Angels Flight today
The dormant, issue-ridden Angels Flight that Angelenos know today runs between Hill Street and California Plaza, connecting L.A.'s Bunker Hill neighborhood and Downtown's Historic Core, half a block from its original location.
The historic cars were built in a Beaux-Arts architectural style. You can take a virtual tour of the Olivet car here, shot with a Matterport 3-D camera.
How does it work?
Two cars, Sinai and Olivet, are connected by a shared cable and run in opposite directions on an inclined railway.
Angels Flight is equipped with two brake systems — service brakes housed in the ticketing building and emergency brakes in each car. The 1991 specifications called for both cars to be fitted with redundant emergency brake measures that were not included in the final design and construction. The National Transportation Safety Board would later blame insufficient braking systems for a fatal accident in 2001.
100 years and counting
Angels Flight has closed and reopened several times since it was first opened more than a century ago. Its longest run was nearly 70 years before Downtown development forced it’s initial closure. After reopening in 1996, it has had a troubled history.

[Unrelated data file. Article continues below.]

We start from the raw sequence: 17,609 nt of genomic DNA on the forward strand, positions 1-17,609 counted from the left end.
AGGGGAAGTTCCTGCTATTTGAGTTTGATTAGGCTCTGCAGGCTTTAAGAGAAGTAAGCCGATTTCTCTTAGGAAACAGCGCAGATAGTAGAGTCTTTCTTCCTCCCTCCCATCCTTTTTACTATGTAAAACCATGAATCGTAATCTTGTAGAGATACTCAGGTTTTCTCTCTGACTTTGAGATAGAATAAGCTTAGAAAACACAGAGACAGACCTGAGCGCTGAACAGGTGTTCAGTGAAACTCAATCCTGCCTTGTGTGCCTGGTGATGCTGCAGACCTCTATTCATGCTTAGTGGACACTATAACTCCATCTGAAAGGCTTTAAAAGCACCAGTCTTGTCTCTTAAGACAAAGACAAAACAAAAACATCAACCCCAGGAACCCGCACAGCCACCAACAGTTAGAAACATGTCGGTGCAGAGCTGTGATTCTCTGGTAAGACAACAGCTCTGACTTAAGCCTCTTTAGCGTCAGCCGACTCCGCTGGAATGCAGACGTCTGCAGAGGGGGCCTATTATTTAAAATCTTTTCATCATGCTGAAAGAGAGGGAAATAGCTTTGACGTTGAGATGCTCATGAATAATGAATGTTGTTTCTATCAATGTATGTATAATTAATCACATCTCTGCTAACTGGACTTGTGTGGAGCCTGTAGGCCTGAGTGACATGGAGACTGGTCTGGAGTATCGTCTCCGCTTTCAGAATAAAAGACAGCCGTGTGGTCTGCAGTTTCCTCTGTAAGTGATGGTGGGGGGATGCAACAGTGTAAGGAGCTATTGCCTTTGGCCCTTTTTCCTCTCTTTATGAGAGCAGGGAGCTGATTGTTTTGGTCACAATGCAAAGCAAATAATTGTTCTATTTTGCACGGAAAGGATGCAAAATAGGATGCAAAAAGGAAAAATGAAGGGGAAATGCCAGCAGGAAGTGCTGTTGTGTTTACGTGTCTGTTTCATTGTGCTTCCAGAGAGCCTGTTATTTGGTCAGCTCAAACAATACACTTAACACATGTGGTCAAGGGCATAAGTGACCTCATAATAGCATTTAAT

Angels Flight, then and now
(Left) The original Angels Flight photographed on Aug. 3, 1942. The block-long railway carried about 4,000 passengers daily. (Center) Host Jim Hawthorne and stewardess Kay Cantonville aboard the "champagne flight" on May 11, 1959, as a campaign opened to preserve the historic railway. (Right) The then-shuttered Angels Flight cars rest in a warehouse in 1983.
(Left) Los Angeles Mayor Eric Garcetti poses for pictures after joining city officials, contractors and dignataries for a news conference Mar. 1 announcing the refurbishment and reopening of Angels Flight. (Center) Pedestrians walk the stairway past the idle and graffiti-tagged Angels Flight on Sept. 9, 2016. (Right) Actors Ryan Gosling and Emma Stone in a “La La Land” scene shot inside one of the Angels Flight cable cars.
Aug. 31, 8:30 a.m.: Updated language to state it's now open.
March 1, 6:34 p.m.: Clarified that the single-cable system was part of the original design.
Sources: OpenStreetMap, Pictometry, Times photography.